BAGHDAD (AP) — Iraqi security forces fired tear gas and live rounds during clashes with anti-government protesters overnight and on Monday morning in Baghdad, killing one and wounding dozens of demonstrators, officials said. The clashes prompted authorities to close key streets and thoroughfares leading to the Iraqi capital s center. The violence is the latest since protests in Iraq reignited last week after a brief lull amid soaring tensions between Washington and Tehran following a U.S. drone strike that killed top Iranian general Qasem Soleimani in Baghdad earlier this month. Anti-government protests have similarly resumed in Lebanon after a brief hiatus, entering a new, violent phase as anger against a worsening economic crisis and politicians inaction mounts. Hundreds of people were injured over the weekend as security forces fired tear gas and rubber bullets in clashes in downtown Beirut. In Baghdad, the tear gas and live rounds were fired near Sinak Bridge and also the nearby Tayaran Square, which have been the scene of violence in recent days, medical and security officials said. One protester, identified as Yousef Abdel Sattar al-Fartosi, was killed due to a gunshot wound, a medical official said. A statement from the Baghdad Operations Command said fourteen officers were wounded by a group of rock-throwing “inciters of violence ” while trying to secure the entrance to Tahrir Square, the epicenter of the protest movement. “Despite these actions our forces continued to exercise restraint and follow up on the security duties assigned to them,” said the statement. A security official said at least nine arrests have been made so far after the National Security Council authorized security forces to arrest demonstrators seen blocking main thoroughfares and roundabouts. The U.N. envoy to Iraq, meanwhile, urged Iraqi political elites to resume pushing for reforms and for protests to remain peaceful. “Any steps taken so far to address the people s concerns will remain hollow, if they are not completed,” said Jeanine Hennis-Plasschaert in a statement issued by the U.N. “Violent suppression of peaceful protesters is intolerable and must be avoided at all costs.” In the southern city of Nasiriyah, protesters blocked the highway linking the city to the southern oil-rich province of Basra. At least six protesters were wounded when an unknown gunmen fired at them from a speeding car, a medical official said. All officials spoke on condition of anonymity under regulations. On Sunday, protesters in Baghdad and southern Iraq burned tires, blocking main streets. Clashes in Baghdad wounded at least 27 people. Iraqi activists gave the government a week s deadline to act on their demands for sweeping political reforms or said they would up the pressure with new demonstrations. The uprising began on Oct. 1 when thousands of Iraqis took to the streets to decry rampant government corruption, poor public services and a scarcity of jobs. Protesters are demanding an end to Iraq s sectarian political system, alongside early elections and the stepping aside of its ruling elite. The anti-government movement had scored several successes before the U.S. strike diverted public attention. In December, pressure from demonstrations lead Grand Ayatollah Ali al-Sistani, Iraq s most revered Shiite cleric, to withdraw support for the government of Adel Abdul-Mahdi, prompting the prime minister s resignation. Later that month, lawmakers passed a key new electoral law that would give voters more say in who s elected to office. But bickering between rival political factions has set back talks over the selection of a new premier. Abdul-Mahdi s appointment was the product of a provisional agreement between rival parliamentary blocs led by the influential Shiite cleric Moqtada al-Sadr, and another led by Hadi al-Ameri. Since the protests first erupted in October, at least 500 have died under fire from security forces.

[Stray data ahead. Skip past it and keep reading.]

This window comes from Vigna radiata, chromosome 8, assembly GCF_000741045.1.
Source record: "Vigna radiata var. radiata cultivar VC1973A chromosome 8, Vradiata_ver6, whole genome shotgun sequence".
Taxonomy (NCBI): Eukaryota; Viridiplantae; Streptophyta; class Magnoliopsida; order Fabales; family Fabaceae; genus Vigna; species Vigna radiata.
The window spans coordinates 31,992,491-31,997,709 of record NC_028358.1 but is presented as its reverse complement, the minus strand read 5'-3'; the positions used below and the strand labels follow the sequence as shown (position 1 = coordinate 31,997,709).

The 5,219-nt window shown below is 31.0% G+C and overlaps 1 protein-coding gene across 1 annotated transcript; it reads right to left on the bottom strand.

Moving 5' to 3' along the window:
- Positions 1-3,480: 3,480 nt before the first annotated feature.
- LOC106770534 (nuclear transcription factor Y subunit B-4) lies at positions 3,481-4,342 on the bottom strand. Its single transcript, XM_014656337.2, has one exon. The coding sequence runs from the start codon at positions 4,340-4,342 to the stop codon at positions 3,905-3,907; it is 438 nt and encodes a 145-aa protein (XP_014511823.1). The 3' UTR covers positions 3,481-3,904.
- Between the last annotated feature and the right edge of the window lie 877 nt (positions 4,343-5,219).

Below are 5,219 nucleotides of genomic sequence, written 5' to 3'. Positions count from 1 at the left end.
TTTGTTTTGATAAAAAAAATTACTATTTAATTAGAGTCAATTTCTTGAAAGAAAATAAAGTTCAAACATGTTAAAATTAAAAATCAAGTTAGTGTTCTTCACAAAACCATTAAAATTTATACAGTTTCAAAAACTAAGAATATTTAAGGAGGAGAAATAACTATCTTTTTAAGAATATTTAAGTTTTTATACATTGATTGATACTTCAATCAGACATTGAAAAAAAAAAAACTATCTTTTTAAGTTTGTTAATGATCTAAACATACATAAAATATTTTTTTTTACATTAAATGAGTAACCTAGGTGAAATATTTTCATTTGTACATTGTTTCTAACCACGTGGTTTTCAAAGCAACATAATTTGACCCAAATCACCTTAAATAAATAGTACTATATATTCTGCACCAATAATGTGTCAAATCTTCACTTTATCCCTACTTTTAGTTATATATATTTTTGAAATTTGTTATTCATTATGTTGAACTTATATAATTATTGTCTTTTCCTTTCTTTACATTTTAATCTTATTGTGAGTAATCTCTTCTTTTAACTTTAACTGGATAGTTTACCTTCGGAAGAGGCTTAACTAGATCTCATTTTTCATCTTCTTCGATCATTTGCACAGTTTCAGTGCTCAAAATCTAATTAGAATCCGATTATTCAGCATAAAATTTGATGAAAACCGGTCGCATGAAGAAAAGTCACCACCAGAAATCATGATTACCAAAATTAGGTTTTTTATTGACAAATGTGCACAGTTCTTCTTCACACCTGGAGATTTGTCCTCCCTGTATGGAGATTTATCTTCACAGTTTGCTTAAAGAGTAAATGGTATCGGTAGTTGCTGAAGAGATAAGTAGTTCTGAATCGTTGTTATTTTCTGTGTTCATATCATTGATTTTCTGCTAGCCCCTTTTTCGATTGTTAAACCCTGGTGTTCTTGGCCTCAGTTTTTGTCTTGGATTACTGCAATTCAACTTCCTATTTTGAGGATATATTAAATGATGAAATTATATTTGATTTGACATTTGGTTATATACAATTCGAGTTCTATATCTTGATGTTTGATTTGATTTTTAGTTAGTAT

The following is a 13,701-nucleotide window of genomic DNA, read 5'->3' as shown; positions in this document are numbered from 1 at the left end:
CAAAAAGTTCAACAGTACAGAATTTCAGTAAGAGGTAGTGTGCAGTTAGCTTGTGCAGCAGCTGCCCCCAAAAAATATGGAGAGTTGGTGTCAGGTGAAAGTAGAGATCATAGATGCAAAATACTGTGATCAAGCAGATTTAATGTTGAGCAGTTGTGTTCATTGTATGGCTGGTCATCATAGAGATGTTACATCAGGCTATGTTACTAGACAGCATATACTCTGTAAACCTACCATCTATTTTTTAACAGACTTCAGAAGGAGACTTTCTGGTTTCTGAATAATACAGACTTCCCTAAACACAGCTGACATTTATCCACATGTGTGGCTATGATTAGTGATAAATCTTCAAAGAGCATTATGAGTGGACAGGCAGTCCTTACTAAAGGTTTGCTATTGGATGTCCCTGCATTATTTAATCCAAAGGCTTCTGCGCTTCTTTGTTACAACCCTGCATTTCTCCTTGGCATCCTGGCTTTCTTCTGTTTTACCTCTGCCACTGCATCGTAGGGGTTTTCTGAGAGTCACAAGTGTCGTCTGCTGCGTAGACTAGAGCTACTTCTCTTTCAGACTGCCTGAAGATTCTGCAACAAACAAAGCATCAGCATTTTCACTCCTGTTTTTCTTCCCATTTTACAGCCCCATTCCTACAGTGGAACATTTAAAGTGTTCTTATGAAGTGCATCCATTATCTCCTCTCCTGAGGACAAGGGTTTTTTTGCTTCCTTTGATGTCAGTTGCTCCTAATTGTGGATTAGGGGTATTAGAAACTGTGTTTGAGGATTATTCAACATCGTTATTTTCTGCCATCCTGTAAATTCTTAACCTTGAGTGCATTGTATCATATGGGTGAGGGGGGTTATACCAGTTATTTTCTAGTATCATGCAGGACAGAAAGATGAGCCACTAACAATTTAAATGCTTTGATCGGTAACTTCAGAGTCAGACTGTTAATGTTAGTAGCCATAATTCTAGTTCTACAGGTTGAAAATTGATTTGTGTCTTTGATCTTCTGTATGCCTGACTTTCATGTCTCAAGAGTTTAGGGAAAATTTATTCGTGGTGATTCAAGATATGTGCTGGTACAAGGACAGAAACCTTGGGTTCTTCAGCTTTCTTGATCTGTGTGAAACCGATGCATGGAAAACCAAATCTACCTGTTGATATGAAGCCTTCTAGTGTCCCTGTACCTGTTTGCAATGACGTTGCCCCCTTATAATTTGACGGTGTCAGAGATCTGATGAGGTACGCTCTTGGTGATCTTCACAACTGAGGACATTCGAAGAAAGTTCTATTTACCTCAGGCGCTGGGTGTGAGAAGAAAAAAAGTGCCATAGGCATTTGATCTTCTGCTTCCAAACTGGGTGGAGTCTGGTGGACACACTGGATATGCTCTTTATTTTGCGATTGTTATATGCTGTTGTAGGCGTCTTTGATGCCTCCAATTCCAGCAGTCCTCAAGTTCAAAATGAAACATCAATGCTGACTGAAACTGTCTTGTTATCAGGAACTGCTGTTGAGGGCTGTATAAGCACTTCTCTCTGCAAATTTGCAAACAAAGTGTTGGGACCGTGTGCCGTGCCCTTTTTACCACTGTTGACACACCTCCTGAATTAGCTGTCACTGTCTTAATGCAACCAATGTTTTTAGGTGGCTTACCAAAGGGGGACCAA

Almost 400 people were wounded Saturday during running battles between Lebanese anti-government protesters and security forces in the capital Beirut, rescue services said. It was the heaviest toll since the protests erupted three months ago, with the Red Cross and Civil Defense saying 377 people at least were rushed to hospitals or treated at the scene. More demonstrations were expected later Sunday as part of the wave of popular protests that has demanded the wholesale ouster of the Lebanese political class, which the activists condemn as inept and corrupt. Protesters had called Saturday for a week of “anger” as an economic crisis deepened while efforts remained deadlocked to form a new government to replace the one that stepped down under street pressure late last year. Saturday s clashes began after dozens of protesters, some concealing their faces with scarves, threw rocks, plant pots and other objects at anti-riot police guarding the road leading to parliament. Others tried to breach barbed wire barricades to reach the legislature building or charged police lines using traffic signs as weapons. The security forces responded with water cannon and tear gas to disperse the crowds. The Civil Defense said late Saturday 43 people were taken to hospital and that it had treated at the scene 114 others who were “slightly injured or suffered from breathing problems”. The Red Cross said it had rushed 80 people to city hospitals while 140, including both protesters and members of the security forces, were given first aid at the scene of the clashes. The state-run National News Agency said around 30 people were detained following the violence but were later released. Meanwhile security forces said they had opened an investigation after a video shared online showed police beating up people believed to be protesters as they were brought to a Beirut police station. The protest movement that has rocked Lebanon since October 17 is demanding that a new government be comprised of independent experts and exclude all established political parties. The previous government headed by veteran premier Saad Hariri stepped down on October 29 under pressure from the street but has stayed on in a caretaker capacity. The demonstrators have been denouncing rampant corruption in Lebanon and accuse authorities of being inefficient and motivated by personal and partisan gains. Political factions agreed on December 19 to appoint former education minister Hassan Diab as the new premier but have since squabbled over proposed ministers. The World Bank has warned of the worsening impact on the economy, saying the poverty rate in Lebanon could rise from a third to half of the population if the political crisis is not resolved soon. On Sunday, calls were posted online for new demonstrations near the parliament.